using the identity url to contain a key fingerprint

Martin Atkins mart at
Wed May 25 06:51:05 PDT 2005

Okay. I think I see what you're getting at this time.

I agree with you to a certain extent. OpenID is very specific to a 
single use case and methodology. However, its advantage is that it works 
*today* without any major changes to client software or a major learning 
curve for users, and it is already capable of solving the particular 
problem it was originally designed to solve: "Is this user Bob that has 
posted on my site today the same Bob who posted last week, and the same 
Bob who posted on Joe's site?"

Jean-Luc Delatre wrote:
> - *These* requirements can be very easily fullfilled by using a public 
> key system and stating that
>  the user ID *is* the public key!!!
> - In order to authenticate a login the website just need to ask the 
> client side to sign some piece of text
>  with his secret  key, thus also providing along his public key which 
> *is* the sought for user  ID.
>  Et voila!!!

I would *love* to see a proper public-key based login system as you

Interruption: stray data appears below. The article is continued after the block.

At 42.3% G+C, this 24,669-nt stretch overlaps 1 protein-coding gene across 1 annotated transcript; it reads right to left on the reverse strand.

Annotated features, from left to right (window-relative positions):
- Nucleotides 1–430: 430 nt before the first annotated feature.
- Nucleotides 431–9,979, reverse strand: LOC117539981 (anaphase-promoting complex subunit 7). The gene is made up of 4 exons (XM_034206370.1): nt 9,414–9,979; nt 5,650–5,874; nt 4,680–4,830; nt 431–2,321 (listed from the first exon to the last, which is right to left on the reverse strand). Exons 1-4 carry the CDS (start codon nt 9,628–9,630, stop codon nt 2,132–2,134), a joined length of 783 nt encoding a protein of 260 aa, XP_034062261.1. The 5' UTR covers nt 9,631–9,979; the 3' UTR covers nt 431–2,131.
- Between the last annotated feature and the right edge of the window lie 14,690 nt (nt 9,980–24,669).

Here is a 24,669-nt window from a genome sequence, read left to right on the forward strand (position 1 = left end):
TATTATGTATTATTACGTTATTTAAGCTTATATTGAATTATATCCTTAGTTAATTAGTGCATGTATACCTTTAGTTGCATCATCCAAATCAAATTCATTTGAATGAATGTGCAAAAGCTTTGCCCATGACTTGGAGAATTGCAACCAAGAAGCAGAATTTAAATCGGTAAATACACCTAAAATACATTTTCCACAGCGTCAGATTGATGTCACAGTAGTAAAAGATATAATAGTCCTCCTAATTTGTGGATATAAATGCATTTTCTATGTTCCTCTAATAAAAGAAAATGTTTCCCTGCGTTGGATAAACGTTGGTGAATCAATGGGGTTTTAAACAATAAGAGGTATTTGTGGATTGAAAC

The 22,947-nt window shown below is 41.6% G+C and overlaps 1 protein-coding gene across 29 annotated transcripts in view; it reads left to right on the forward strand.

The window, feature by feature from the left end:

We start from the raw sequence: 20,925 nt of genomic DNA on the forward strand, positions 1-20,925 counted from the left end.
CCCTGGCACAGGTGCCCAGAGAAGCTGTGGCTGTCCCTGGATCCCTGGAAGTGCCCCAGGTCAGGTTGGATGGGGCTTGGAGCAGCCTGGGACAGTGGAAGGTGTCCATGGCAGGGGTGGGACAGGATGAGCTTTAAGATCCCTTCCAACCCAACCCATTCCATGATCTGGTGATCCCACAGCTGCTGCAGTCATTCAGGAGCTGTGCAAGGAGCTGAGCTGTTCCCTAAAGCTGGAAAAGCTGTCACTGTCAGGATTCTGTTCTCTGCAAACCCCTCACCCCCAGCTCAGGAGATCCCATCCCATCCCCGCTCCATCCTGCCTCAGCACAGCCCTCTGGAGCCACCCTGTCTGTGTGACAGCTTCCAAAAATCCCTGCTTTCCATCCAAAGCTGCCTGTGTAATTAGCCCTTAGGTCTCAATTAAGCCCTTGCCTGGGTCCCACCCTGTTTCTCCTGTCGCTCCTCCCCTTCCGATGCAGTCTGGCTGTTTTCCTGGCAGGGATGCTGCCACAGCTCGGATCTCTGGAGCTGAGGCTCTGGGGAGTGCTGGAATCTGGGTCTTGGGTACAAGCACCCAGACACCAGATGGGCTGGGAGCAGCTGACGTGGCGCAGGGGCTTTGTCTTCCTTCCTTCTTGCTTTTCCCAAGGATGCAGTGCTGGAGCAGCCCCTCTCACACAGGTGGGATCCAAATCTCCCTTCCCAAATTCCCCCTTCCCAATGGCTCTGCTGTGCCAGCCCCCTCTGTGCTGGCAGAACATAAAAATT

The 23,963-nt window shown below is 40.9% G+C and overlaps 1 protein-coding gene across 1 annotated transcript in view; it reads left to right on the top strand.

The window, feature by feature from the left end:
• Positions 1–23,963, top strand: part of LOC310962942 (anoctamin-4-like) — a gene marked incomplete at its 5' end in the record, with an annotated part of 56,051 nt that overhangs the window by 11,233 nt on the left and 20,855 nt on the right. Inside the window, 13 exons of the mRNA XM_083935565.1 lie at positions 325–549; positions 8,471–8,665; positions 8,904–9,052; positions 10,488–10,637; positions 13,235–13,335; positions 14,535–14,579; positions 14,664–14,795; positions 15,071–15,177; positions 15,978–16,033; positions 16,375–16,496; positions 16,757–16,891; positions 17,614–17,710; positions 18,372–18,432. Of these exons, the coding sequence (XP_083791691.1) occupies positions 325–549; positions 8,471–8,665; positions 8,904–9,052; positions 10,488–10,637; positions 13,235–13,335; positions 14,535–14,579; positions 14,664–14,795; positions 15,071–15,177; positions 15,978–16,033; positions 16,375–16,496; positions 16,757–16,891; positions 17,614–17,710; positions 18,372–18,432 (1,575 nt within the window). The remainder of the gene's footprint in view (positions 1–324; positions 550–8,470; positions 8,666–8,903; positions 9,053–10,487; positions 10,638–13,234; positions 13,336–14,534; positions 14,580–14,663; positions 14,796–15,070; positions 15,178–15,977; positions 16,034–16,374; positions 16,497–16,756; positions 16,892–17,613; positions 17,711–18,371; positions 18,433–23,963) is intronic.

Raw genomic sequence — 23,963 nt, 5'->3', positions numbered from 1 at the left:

describe. I've been going around telling everyone what a great idea it 
is for a long time. However, there is no way to do that without 
modifying the client, and the client is a big, heavy, immovable object: 
everyone uses a different client, and many people will never upgrade it. 
Most importantly, there are millions of clients!

OpenID provides a working solution which works for websites today. It 
does not provide a magic bullet for authentication needs in every 
scenario by any stretch of the imagination, and it can in many respects 
be described as a "giant hack", but it's a hack that works.

Most of our discussions here have been about refining the system and 
attempting to make it more general or more secure without losing the 
simplicity, which I think is a good goal.

To address your final point:
 > If the deployment is awkward it will not take off, YOU WILL BE

I'd would argue that deployment of a client-only public-key system would 
be far more awkward than OpenID, which requires only a change to the 
server. There are far more clients than there are servers. I think 
OpenID's simplicity is its primary virtue, actually.

However, even if for some reason this doesn't take off beyond 
LiveJournal+clones and Movable Type/TypeKey it's already being used by a 
very large portion of the "weblog" community, which was what it set out 
to do in the first place.

All the best,

More information about the yadis mailing list